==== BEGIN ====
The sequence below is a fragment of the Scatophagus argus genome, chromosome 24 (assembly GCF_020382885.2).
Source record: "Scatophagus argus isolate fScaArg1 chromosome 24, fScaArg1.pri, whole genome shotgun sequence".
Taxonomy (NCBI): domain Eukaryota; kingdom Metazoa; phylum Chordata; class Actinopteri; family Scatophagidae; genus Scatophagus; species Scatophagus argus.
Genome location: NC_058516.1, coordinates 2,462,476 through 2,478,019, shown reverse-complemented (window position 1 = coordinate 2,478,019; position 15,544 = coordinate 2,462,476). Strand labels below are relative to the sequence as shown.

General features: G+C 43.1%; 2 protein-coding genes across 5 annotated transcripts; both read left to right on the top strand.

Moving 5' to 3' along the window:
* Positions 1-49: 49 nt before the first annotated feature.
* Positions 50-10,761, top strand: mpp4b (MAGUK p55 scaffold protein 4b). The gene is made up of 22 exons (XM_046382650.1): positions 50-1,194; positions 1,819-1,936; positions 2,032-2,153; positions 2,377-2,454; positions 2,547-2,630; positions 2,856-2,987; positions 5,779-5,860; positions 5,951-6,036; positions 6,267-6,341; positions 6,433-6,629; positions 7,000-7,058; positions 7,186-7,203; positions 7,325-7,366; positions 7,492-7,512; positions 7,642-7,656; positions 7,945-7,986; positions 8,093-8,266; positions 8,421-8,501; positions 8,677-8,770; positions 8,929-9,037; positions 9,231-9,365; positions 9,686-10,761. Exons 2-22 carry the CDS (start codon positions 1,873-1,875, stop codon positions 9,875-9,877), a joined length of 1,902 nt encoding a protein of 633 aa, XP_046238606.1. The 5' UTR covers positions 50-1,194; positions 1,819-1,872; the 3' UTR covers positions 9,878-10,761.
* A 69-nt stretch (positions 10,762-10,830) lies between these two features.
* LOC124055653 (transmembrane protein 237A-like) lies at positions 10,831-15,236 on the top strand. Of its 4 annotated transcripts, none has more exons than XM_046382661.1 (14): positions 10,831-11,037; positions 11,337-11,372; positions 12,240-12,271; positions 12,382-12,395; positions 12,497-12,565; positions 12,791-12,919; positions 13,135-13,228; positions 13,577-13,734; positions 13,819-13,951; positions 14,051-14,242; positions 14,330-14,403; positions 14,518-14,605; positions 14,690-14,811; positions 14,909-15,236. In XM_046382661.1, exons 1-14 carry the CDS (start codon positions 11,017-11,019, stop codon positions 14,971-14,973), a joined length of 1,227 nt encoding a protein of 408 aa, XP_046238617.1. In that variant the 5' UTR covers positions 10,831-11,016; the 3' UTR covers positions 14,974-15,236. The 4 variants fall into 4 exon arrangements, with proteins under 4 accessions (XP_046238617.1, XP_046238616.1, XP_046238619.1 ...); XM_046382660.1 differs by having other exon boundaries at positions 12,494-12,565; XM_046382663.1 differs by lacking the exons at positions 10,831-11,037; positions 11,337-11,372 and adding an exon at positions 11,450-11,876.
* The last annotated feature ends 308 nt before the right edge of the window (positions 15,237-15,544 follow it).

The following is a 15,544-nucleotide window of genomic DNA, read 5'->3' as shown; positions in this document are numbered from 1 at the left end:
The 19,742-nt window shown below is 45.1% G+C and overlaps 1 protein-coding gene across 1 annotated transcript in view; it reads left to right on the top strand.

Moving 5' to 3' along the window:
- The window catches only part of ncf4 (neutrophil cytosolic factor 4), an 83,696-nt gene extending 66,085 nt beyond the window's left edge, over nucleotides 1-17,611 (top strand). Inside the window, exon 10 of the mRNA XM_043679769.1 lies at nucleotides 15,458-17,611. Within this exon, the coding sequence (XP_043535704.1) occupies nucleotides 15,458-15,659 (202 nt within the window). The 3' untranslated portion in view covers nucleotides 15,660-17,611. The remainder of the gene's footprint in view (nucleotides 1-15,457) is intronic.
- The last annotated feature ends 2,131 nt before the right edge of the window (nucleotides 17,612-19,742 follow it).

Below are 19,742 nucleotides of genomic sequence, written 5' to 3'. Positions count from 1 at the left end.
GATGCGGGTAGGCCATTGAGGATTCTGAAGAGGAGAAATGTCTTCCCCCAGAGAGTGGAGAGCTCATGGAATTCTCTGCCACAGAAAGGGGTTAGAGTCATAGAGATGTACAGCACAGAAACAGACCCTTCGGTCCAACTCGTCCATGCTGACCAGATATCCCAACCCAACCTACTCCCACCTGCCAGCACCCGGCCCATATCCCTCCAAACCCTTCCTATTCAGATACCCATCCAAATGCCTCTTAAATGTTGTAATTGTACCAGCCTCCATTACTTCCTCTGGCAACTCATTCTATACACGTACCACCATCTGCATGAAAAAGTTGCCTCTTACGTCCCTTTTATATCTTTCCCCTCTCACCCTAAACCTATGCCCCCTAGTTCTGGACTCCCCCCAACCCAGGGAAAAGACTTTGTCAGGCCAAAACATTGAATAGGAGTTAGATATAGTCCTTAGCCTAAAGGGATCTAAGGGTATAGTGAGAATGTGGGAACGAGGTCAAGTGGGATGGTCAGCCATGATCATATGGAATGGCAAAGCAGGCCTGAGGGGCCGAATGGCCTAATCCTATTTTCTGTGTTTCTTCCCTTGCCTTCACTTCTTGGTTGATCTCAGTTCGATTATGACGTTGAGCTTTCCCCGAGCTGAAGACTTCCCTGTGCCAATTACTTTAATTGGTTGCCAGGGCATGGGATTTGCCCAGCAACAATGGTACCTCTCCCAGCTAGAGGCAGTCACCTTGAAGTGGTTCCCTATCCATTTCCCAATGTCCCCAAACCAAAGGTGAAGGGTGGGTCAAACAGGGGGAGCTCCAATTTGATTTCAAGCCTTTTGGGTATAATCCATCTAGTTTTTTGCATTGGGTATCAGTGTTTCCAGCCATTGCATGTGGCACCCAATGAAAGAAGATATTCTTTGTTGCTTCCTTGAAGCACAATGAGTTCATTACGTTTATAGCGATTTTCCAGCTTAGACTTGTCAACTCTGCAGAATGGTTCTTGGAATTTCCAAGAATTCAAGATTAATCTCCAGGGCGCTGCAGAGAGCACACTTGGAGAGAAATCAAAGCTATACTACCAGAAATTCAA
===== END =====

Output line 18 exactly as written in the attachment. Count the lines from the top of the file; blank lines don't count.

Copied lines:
GATGCGGGTAGGCCATTGAGGATTCTGAAGAGGAGAAATGTCTTCCCCCAGAGAGTGGAGAGCTCATGGAATTCTCTGCCACAGAAAGGGGTTAGAGTCATAGAGATGTACAGCACAGAAACAGACCCTTCGGTCCAACTCGTCCATGCTGACCAGATATCCCAACCCAACCTACTCCCACCTGCCAGCACCCGGCCCATATCCCTCCAAACCCTTCCTATTCAGATACCCATCCAAATGCCTCTTAAATGTTGTAATTGTACCAGCCTCCATTACTTCCTCTGGCAACTCATTCTATACACGTACCACCATCTGCATGAAAAAGTTGCCTCTTACGTCCCTTTTATATCTTTCCCCTCTCACCCTAAACCTATGCCCCCTAGTTCTGGACTCCCCCCAACCCAGGGAAAAGACTTTGTCAGGCCAAAACATTGAATAGGAGTTAGATATAGTCCTTAGCCTAAAGGGATCTAAGGGTATAGTGAGAATGTGGGAACGAGGTCAAGTGGGATGGTCAGCCATGATCATATGGAATGGCAAAGCAGGCCTGAGGGGCCGAATGGCCTAATCCTATTTTCTGTGTTTCTTCCCTTGCCTTCACTTCTTGGTTGATCTCAGTTCGATTATGACGTTGAGCTTTCCCCGAGCTGAAGACTTCCCTGTGCCAATTACTTTAATTGGTTGCCAGGGCATGGGATTTGCCCAGCAACAATGGTACCTCTCCCAGCTAGAGGCAGTCACCTTGAAGTGGTTCCCTATCCATTTCCCAATGTCCCCAAACCAAAGGTGAAGGGTGGGTCAAACAGGGGGAGCTCCAATTTGATTTCAAGCCTTTTGGGTATAATCCATCTAGTTTTTTGCATTGGGTATCAGTGTTTCCAGCCATTGCATGTGGCACCCAATGAAAGAAGATATTCTTTGTTGCTTCCTTGAAGCACAATGAGTTCATTACGTTTATAGCGATTTTCCAGCTTAGACTTGTCAACTCTGCAGAATGGTTCTTGGAATTTCCAAGAATTCAAGATTAATCTCCAGGGCGCTGCAGAGAGCACACTTGGAGAGAAATCAAAGCTATACTACCAGAAATTCAA